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Big Data Could Spawn a Retail Revolution

Success in retail hinges on a deep understanding of consumers. Anticipating their wants and needs — then offering the right product, in the right place, at the right time, and for the right price — has always been paramount.

To truly understand today’s consumer, however, retailers need to address a new dimension that is challenging retailers in unprecedented ways: data. Not just traditional data – Big Data.

Never before have customers generated such a deluge of information about their habits, behaviors, and desires. Every click, tap, or touch; every swipe, search, or share generates consumer information that, if ignored, will leave retailers in the dark. Big Data is not just technology; it is a transformational strategic capability that will drive sustainable competitive advantage. In fact, it may be the most important strategic capability for consumer-focused businesses in the next 10 years.

But while Big Data may portend great challenges for retailers, it also promises unprecedented opportunities. The good news for retailers is that once it is processed and refined for its crucial nuggets of insight, Big Data isn’t all that big. Companies that realize this — and master the ability to rapidly sort through massive amounts of data, identify the differentiating bits of insight, and quickly take action — will be the ones that win.

The payoff for retailers that, in effect, learn to surf the deluge of data is hard to ignore. Cisco IBSG estimates a 54 percent improvement in after-tax margins for a typical retailer once Big Data analytics are adopted. But where will all of that data come from? And just how will it be processed?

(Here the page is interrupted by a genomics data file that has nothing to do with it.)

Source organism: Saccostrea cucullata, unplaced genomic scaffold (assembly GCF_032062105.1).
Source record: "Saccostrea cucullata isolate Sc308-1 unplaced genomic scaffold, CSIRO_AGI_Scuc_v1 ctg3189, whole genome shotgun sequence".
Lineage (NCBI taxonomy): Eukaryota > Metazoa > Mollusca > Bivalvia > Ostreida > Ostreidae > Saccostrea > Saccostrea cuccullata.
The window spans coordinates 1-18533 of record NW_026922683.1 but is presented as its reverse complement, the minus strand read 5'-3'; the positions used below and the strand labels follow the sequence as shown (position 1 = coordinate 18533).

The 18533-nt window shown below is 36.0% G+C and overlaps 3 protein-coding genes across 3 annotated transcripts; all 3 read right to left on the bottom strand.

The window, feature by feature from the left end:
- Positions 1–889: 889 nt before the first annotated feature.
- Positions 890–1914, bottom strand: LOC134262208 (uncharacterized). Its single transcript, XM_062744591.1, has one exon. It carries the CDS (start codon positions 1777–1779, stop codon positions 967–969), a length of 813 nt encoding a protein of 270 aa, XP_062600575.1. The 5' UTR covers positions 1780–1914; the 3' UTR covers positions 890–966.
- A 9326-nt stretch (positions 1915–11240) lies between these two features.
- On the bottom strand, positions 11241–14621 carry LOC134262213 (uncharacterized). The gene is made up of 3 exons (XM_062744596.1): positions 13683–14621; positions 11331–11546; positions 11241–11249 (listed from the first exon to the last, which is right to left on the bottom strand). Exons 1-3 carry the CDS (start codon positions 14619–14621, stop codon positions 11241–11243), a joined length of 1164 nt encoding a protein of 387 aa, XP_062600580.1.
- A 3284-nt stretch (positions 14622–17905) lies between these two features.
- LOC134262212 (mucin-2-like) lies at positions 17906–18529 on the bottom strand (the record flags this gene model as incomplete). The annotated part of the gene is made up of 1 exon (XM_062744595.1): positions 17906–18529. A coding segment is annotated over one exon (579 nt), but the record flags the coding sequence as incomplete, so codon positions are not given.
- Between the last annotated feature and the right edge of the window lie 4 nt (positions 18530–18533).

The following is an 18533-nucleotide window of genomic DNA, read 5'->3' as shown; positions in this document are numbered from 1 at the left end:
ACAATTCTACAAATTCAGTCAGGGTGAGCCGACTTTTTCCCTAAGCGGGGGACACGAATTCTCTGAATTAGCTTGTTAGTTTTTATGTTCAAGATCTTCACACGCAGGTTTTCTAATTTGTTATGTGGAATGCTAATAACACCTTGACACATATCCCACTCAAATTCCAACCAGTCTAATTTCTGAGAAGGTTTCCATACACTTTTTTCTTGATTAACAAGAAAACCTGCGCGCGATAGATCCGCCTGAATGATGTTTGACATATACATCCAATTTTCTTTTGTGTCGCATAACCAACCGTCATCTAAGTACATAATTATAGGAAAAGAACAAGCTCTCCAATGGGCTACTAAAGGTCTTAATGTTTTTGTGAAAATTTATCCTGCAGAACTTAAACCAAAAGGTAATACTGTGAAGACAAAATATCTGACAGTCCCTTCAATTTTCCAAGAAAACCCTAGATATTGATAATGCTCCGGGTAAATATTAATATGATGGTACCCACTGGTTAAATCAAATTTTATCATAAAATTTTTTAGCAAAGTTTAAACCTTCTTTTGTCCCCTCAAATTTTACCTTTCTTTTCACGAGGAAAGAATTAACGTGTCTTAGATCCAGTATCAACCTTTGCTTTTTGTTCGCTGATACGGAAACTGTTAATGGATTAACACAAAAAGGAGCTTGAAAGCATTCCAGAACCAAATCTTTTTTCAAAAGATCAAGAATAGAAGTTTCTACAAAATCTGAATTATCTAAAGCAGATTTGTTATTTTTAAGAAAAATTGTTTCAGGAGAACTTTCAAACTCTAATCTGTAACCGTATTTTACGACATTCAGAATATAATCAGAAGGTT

We believe that three major trends—video, social media, and mobile data—will drive the Big Data thrust in retail—not just the explosion in the ways that they are used, but the rapid advances in how they are analyzed:

  • High-definition video combined with Big Data analysis promises a wealth of new insight from within the retail setting. This will include everything from facial recognition and information on shopping partners to age, gender, ethnicity, and socioeconomic indicators. Looking further, video analysis could determine the health, mood, and buying habits of a consumer by monitoring body temperature, gait, and posture.
  • Social media offers retailers relevant, subjective information in all major demographics by tracking consumers’ real-time interactions and behaviors. A consumer’s age, gender, employment and relationship status, social and family influences, interests, buying history, likes, dislikes, technical sophistication — all will combine for a detailed picture of that individual.
  • Mobile devices also represent a new horizon in consumer knowledge. By tracking (and predicting) a consumer’s location, retailers can glean crucial contextual insight, while enabling store touchpoints with mobile access for an omnichannel experience. Mobile devices can offer a wealth of insight through chats, tweets, blogs, browsing and search histories, and purchase records. In turn, retailers can send targeted alerts and promotions in real time.

All of this information will influence a wide variety of factors for the retailer, especially sales and marketing, supply chain, merchandising, and operations. More specifically, it will impact store layout, product assortment, store merchandising, pricing strategy, and distribution strategy. There will also be leaps in in-store service, marketing and promotions, social media strategies, and understanding of wallet share and overall profitability.

To accomplish all of this, retailers need to consider adopting holistic Big Data business and technology architectures. At the same time, a key factor for success in driving real value and competitive advantage through Big Data lies in the ability to seamlessly and productively collaborate. This includes developing and executing Big Data opportunities at high speed, both inside — and outside — the walls of the enterprise.

In short, Big Data offers a more advanced and effective way to do what retailers have always done: know the customer.

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